(Sony Classics) Sarah Denning, Jeff L. Green, Merry Grissom, Daniel Novy, Lynddie England, Shaun Russell, Joshua Feinman, Janis Karpinski, Cyrus King. Directed by Errol Morris.
The legacy of the George W. Bush presidency is a complex one. Most will remember the economic meltdown that precipitated the fall of the Republicans in the 2008 elections. What may wind up as being far more disturbing in the long run was the advocacy of torture that took place at Guantanamo Bay and at Abu Gharib.
In 2004, photographs came to light that seemed to be incontrovertible evidence that the U.S. military was torturing and humiliating Iraqi prisoners in the Abu Gharib prison in Baghdad. Seven soldiers, all below the rank of Sergeant, were convicted in separate Courts Martials.
Morris, disturbed by the photographs, wondered about not what was in the photos, for that was very clear, but what was outside the frames. Many of the pictures seemed staged to him (and in fact were); who was staging them and why?
Janis Karpinski, commandant of the prison (who would later be demoted for allowing these abuses during her watch) makes it clear that there not only was torture going on in her prison, but that it was done by independent contractors engaged by higher-ups and with the approval of the Pentagon. Not only does she claim that she is being made a scapegoat (as are the guards who are depicted in the photographs), she alleges that the genesis for the abuses at Abu Gharib go as far up as former Secretary of Defense Donald Rumsfeld.
The interviews here are curiously emotionless. The camera is an unblinking eye focusing tightly on the faces of the subjects, a Morris trademark. Danny Elfman’s primarily electronic score makes a discordant soundtrack, making the unsettling subject matter seem even more so.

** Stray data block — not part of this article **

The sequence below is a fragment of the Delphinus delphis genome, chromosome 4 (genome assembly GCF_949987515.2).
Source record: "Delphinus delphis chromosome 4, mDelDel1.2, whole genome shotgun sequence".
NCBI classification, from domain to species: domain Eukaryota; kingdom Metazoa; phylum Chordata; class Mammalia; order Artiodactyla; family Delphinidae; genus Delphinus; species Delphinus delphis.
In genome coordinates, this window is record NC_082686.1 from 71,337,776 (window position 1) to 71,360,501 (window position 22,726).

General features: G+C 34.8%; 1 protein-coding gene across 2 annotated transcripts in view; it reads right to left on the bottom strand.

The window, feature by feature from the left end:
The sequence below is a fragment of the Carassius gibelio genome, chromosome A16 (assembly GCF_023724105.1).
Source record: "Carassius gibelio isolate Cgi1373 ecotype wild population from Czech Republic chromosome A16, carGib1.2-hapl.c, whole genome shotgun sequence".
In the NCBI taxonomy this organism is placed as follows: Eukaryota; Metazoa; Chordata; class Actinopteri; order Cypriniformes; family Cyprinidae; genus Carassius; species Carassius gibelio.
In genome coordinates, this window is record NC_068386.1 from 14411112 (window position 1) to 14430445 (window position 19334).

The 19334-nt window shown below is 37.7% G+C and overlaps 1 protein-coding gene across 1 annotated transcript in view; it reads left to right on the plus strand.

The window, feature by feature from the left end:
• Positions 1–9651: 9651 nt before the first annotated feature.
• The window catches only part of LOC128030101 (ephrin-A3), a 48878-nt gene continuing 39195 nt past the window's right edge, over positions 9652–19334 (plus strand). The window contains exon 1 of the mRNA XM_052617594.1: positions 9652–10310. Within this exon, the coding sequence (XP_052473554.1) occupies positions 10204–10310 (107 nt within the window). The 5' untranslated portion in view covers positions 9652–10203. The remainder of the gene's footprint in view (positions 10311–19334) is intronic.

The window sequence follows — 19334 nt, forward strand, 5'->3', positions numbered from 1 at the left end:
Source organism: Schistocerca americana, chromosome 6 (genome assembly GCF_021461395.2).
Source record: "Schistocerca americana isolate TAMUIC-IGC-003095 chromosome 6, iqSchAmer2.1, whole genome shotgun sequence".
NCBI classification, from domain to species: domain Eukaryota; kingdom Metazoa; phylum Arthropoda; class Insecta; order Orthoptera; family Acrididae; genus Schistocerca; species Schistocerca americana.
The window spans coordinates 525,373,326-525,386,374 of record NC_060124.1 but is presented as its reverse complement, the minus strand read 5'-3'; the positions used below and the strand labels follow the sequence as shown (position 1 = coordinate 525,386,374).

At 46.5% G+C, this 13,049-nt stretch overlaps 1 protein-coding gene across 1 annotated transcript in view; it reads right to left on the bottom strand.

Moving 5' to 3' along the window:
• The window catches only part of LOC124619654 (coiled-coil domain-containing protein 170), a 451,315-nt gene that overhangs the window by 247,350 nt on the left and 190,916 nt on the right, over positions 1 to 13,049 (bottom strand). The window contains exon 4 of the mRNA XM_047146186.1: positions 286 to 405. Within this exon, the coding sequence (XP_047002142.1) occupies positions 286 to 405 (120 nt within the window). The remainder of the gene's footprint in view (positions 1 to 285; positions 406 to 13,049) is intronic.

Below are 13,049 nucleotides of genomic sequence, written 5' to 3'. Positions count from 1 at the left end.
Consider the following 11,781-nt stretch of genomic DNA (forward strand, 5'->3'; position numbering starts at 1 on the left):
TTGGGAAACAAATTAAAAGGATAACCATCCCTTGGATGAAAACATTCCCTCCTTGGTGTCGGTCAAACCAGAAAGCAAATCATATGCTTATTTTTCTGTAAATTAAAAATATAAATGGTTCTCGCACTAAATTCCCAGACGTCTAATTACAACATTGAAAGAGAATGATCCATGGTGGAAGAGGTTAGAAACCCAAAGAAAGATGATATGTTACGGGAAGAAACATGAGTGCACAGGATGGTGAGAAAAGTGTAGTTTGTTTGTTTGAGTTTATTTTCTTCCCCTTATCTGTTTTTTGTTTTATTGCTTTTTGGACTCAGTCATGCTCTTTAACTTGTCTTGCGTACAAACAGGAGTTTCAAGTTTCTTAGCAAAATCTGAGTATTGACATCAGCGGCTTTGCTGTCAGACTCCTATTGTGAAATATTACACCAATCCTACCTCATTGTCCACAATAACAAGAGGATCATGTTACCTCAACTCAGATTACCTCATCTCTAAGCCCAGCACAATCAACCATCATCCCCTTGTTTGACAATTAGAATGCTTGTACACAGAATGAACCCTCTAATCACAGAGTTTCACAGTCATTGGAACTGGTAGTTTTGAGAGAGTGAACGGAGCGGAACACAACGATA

The interviewees are somewhat matter of fact about some pretty horrible things. England, infamous for holding a collapsed Iraqi prisoner named Gus on a leash, was scarcely 20 at the time of the photographs. She was in love with a 35-year-old soldier named Charles Graner, who seems to be the invisible presence staging the pictures and who was one of those sentenced to prison time by the military tribunal (the Army refused to allow him to be interviewed for the film).
They speak about these events with a mixture of sorrow, repentance, resentment and incredulity. More than one of them says that the culture for prisoner humiliation had already been established and they were just following the general pattern of behavior at the time.
It is a disturbing documentary not only for the images of abuse (that are shown in great detail onscreen) but also for its examination of the military mind. The justifications are eerily reminiscent of the excuses given at Nuremberg – we were just following orders. While the military needs the chain of command to function, it is also a soldier’s responsibility to refuse orders that are morally reprehensible. It is also the soldier’s responsibility to act in accordance with the laws of their own country.
The questions Morris asks are legitimate; the answers not always easy nor always given. We will probably never truly see justice rendered for the events at Abu Gharib, nor those ultimately responsible being held accountable. However, this is a gripping film that truly inspires a questioning of what we are told, and what we are not told. We are left to doubt whether our military is acting as representatives of our values. Perhaps that’s the most frightening legacy of all.
WHY RENT THIS: A much more in-depth examination of the atrocities at Abu Gharib than we received from our mass media. A chilling examination as to what happens when soldiers don’t question their orders or their situation.
WHY RENT SOMETHING ELSE: While there are allegations that those higher up in the chain of responsibility went unpunished, there doesn’t seem to be a whole lot of attempt to ferret out who those people were.
FAMILY VALUES: There are graphic images of prisoner abuse, and descriptions of torture.
TRIVIAL PURSUITS: This was the first documentary to be nominated for the prestigious Golden Bear award, the highest honor given to a participant at the Berlin Film Festival.
NOTABLE DVD EXTRAS: Additional interviews, as well as extensions of the interviews onscreen are presented. The Blu-Ray edition also includes a panel discussion on the use of torture and how the International community can protest it.
FINAL RATING: 7/10
TOMORROW: Curse of the Golden Flower